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Small Business Owners: 5 Ways to Get Noticed and Feel the Love

Small Business Owners: 5 Ways to Get Noticed and Feel the Love

SS_Logo_BlueWhen we surveyed consumers in 2013, more than 70% of them claimed to support small business. And yet, just 7% of these fans said they always shopped local. A full 75% of people who claimed small business love actually shopped at big stores instead.

Start turning things around during this year’s Small Business Saturday®.

To help you prepare for this annual event, which we’re supporting for the first time in 2015, we’ve compiled 5 tips you can use to promote your small business and set yourself up for success—on Small Business Saturday and beyond.

1. Remember your value

A full 61% of small business owners surveyed last year expected growth within the next 12 months. Clearly, small businesses are succeeding overall. But (obviously) some days are better than others, especially during the holiday season. Cranky customers and long lines could zap your confidence.

Push through challenging days with a reminder of your company’s personal and communal worth.

Small business owners just like you do a great deal to support community success. You add revenue to local tax rolls, you provide needed jobs for other people in your community, and you give back by supporting charitable organizations close to home. Your work is necessary to keep your neighborhood alive.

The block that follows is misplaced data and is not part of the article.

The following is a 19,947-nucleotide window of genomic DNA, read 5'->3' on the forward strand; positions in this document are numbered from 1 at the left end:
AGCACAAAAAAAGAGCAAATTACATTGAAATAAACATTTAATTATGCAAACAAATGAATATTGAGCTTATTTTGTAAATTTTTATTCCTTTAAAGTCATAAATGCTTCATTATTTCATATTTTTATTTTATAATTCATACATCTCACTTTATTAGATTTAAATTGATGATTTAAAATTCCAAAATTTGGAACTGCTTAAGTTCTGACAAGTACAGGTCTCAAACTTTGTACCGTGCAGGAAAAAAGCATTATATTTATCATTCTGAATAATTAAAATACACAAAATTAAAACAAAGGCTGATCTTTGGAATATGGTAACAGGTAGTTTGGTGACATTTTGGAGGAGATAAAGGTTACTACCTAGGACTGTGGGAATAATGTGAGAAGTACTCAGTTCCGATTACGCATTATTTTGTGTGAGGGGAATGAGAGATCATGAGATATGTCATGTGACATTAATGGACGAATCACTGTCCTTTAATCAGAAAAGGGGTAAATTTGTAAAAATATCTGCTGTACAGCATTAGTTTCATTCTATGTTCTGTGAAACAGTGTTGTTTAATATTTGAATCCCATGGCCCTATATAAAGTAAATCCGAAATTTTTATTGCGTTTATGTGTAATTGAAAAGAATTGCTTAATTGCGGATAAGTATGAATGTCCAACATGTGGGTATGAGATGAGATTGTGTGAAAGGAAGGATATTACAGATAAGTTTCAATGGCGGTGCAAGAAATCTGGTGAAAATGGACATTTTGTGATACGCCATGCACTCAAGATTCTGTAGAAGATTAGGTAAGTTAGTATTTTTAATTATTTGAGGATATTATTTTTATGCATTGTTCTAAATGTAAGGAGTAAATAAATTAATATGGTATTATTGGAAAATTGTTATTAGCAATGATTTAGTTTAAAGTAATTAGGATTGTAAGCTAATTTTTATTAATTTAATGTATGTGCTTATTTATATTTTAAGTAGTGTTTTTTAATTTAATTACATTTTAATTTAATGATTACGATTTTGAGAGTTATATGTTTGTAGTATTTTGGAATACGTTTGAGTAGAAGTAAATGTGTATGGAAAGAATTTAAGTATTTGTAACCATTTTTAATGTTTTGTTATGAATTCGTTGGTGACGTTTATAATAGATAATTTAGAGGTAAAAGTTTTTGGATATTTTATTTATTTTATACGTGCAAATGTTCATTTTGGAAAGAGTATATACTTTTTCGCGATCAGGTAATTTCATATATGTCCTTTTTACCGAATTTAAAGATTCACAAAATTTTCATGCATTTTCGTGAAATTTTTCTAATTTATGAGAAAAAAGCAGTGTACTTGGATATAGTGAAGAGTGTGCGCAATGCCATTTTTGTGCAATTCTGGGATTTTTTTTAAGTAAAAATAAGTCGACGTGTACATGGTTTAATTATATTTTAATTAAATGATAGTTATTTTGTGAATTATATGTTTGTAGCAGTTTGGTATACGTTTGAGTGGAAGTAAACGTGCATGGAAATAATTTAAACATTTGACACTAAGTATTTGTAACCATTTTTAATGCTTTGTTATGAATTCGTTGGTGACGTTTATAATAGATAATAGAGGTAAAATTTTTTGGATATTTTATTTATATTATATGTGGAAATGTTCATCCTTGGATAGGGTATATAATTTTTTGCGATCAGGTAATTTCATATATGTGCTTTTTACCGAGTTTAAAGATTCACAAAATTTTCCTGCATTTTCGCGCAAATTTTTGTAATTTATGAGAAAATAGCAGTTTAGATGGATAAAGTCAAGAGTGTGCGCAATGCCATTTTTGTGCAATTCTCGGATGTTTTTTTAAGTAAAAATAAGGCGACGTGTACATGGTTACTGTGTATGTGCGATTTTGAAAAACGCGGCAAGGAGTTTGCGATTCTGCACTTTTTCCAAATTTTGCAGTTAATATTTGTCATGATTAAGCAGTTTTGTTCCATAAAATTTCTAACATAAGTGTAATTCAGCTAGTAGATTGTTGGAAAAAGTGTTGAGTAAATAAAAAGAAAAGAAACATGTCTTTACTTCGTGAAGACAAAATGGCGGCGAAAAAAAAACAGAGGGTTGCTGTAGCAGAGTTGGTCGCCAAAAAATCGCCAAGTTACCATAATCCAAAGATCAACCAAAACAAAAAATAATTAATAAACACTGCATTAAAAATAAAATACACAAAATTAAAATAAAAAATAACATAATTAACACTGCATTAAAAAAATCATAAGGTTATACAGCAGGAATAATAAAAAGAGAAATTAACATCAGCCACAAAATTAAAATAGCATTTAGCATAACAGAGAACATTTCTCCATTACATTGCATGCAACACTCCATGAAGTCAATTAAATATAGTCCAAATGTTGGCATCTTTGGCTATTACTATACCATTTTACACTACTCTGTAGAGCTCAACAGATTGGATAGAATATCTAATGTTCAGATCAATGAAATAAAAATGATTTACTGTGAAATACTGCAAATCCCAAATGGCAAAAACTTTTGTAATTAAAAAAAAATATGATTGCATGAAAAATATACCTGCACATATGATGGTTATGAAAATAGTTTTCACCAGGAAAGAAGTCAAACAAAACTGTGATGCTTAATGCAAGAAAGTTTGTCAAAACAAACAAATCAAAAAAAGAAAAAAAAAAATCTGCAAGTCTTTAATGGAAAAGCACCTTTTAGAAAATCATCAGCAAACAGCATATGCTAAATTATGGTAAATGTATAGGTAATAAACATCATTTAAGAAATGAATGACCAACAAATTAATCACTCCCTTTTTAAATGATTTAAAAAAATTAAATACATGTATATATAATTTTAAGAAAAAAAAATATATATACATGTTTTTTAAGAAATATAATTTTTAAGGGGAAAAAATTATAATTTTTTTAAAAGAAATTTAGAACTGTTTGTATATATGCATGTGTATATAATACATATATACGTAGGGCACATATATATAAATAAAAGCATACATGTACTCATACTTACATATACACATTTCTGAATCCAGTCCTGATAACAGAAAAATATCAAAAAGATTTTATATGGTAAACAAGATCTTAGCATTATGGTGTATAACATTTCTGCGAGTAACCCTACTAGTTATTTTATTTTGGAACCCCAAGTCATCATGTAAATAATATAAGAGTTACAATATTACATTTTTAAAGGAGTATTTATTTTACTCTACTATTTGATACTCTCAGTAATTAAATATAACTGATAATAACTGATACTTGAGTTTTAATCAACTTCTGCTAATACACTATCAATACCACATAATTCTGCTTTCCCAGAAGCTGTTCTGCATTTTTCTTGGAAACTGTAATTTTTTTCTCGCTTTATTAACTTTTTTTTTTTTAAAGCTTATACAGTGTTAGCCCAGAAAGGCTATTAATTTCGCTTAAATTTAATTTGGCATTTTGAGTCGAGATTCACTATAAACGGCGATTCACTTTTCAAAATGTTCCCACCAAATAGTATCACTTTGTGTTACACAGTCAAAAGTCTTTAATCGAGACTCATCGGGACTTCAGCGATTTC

And, your work feeds your soul. Your business sprang from your ideas and your sweat. Your innovation brought this company to life. You are your own boss, and you’re doing what you love. It’s a lot to be proud of, even on tough days.

Show Your Small Business Love

Share these tips with small businesses you love and #ShopSmall this #SmallBizSat!

Tell Your Friends

2. Know your customers

Want to know what your customers really want when they walk into your shop? Ask them. Deep knowledge of your market means better products, better service and a better experience for the people that really matter: Your customers.

Use online surveys to identify customer pain points. Problems with store layout, snarky service, or slow checkout might move to the top of your to-do list when you really see how much they bother your customers.

Ask about the products and services you provide, and see what option is the most popular with the customers you serve. Spot hidden gems in your product lineup, and seek out the items ripe for a profit-boosting price hike.

Also, utilize the information customers provide in online reviews. While 58% of customers use online reviews when making purchase decisions, but only 33% of businesses take reviews seriously when they’re evaluating customer feedback.

Scour those review sites, and parse the data your customers provide so freely. Solve the problems you can solve, and put those sticky issues on your post-holiday brainstorming list. And remember to apologize for major mistakes. Professionalism, served up with a touch of humility, dampens the impact of a particularly dire review.

3. Face your fears (with help from your friends)

A dollop of fear can keep you from taking ill-advised business risks. But that same nervousness could keep your business from innovating, growing, and succeeding. Walk past worry with data.